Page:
Scott Brown believes Celtic will need to be on their guard this weekend because Rangers are proving they are a better side without Joey Barton.
The Celtic skipper was unwittingly dragged into a feud with the now-suspended Rangers midfielder in the run-up to last month’s league clash, which saw the Parkhead side canter to a 5-1 victory.
But he laughed off Barton’s absence from Sunday’s BetFred League Cup semi-final rematch, saying: “After that last performance it’s quite amusing.”
Shortly after joining Rangers in the summer Barton taunted Brown by saying his Celtic opposite number was “not in my league”.
But Brown kept his counsel and easily outshone Barton in what proved to be a comprehensive win for Celtic.
That game had huge consequences for Barton’s Rangers career. He hasn’t played for the club since after being sent away from the Rangers training ground in the week after the match due to an outburst reported to be directed at team-mate Andy Halliday.
There was little sympathy from Brown yesterday. Indeed, he suggested that Rangers have benefitted from Barton’s exile. Since the Old Firm defeat Mark Warburton’s side have been beaten just once in five outings, keeping a clean sheet in four of those.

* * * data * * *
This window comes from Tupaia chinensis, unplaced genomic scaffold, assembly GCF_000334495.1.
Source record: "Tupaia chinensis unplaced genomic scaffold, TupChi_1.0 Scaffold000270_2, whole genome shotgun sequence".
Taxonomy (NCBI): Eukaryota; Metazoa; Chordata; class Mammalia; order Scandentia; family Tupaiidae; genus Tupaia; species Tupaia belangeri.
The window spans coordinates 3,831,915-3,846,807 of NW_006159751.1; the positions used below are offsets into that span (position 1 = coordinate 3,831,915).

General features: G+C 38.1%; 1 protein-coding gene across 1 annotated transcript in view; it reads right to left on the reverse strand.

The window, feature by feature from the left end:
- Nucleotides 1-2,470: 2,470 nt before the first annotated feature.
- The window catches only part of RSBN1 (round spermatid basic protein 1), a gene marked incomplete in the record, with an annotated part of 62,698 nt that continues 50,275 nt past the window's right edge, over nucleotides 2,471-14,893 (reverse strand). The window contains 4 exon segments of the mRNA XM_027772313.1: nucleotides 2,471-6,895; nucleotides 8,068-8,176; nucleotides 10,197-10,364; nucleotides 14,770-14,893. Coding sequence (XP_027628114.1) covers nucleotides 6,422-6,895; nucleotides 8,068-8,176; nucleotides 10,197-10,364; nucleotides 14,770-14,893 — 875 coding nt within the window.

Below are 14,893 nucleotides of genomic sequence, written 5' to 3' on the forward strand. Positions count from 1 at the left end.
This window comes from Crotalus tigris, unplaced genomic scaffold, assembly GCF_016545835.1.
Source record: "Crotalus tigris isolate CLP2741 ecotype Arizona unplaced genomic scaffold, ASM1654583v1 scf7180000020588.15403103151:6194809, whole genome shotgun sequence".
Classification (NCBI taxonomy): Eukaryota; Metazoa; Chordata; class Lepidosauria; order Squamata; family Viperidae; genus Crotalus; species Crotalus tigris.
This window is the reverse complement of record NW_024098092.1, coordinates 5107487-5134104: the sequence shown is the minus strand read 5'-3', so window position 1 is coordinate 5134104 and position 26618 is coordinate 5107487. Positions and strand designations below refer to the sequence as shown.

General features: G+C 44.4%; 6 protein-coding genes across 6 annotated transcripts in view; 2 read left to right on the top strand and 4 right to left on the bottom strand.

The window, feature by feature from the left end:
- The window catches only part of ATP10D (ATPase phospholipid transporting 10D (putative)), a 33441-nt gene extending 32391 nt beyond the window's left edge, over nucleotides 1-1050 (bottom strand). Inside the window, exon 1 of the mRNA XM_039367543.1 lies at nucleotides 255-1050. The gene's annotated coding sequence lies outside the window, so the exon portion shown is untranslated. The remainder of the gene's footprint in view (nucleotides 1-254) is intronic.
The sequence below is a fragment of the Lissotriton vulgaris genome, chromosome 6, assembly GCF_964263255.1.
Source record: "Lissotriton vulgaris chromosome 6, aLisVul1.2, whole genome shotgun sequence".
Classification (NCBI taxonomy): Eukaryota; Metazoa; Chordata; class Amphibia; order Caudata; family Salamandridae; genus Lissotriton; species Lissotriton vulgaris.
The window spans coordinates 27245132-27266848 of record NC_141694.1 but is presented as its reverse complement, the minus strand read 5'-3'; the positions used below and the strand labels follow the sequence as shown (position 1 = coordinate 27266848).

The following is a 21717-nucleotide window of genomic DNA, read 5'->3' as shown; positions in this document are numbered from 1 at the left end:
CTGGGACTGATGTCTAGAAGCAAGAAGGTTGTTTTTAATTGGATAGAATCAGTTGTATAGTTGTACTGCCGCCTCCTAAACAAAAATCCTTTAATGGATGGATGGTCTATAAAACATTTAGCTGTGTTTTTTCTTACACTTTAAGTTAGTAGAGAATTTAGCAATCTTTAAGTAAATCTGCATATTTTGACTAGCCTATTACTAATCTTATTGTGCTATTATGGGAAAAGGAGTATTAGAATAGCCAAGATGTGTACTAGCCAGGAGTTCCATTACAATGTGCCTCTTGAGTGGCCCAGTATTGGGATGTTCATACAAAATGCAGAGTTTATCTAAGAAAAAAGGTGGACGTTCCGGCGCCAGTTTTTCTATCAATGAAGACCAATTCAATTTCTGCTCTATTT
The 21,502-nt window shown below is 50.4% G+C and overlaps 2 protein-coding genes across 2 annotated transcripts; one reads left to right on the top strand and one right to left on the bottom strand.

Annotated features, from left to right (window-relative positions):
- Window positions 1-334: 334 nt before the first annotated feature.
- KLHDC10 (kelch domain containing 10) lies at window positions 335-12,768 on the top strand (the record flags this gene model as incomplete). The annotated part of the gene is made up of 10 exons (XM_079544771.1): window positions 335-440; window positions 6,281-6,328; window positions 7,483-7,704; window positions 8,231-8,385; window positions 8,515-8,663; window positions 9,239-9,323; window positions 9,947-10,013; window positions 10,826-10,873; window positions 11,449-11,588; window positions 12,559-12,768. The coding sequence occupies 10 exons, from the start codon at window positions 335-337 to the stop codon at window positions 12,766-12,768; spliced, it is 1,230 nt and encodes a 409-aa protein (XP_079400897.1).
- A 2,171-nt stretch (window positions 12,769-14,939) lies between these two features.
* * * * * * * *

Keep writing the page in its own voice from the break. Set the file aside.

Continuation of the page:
“They have started to get a few results and get a steady team and that’s better for them,” added Brown. “But we’re improving and getting stronger and fitter as well.
Brown painted Barton’s previous pre-match assertions as being counter-productive to his side’s cause. Without such a Barton-generated sideshow this weekend, he figured Celtic could be given more to think about.
“For me he tried to wind the whole game up and to make it about him, but yet again [it proved] you come into these games and top quality players in the past have struggled,” reflected Brown.
“It’s always going to be hard for anyone if they are not going to do the work.”
Nothing has been confirmed but it is unlikely Barton will play for Rangers again. Brown looked crestfallen at this turn of events yesterday. “It would have been good fun,” he said, when asked if he was disappointed by Barton’s absence from Sunday’s match.
To be fair to Barton, he took the defeat and the manner of it on the chin at Celtic Park. He deliberately searched out Brown at the final whistle and shook his hand.
But Brown later referred to the battle as being like “men against boys”.
The Celtic captain took the opportunity yesterday to underline how Barton had made life more difficult for his team-mates with his c omments before the September clash.
“For me he put his team-mates under a lot of pressure while we kept focused, kept on the straight and narrow and just worried about our game, no one else’s,” he said.
“I did my talking on the park rather than in the media.”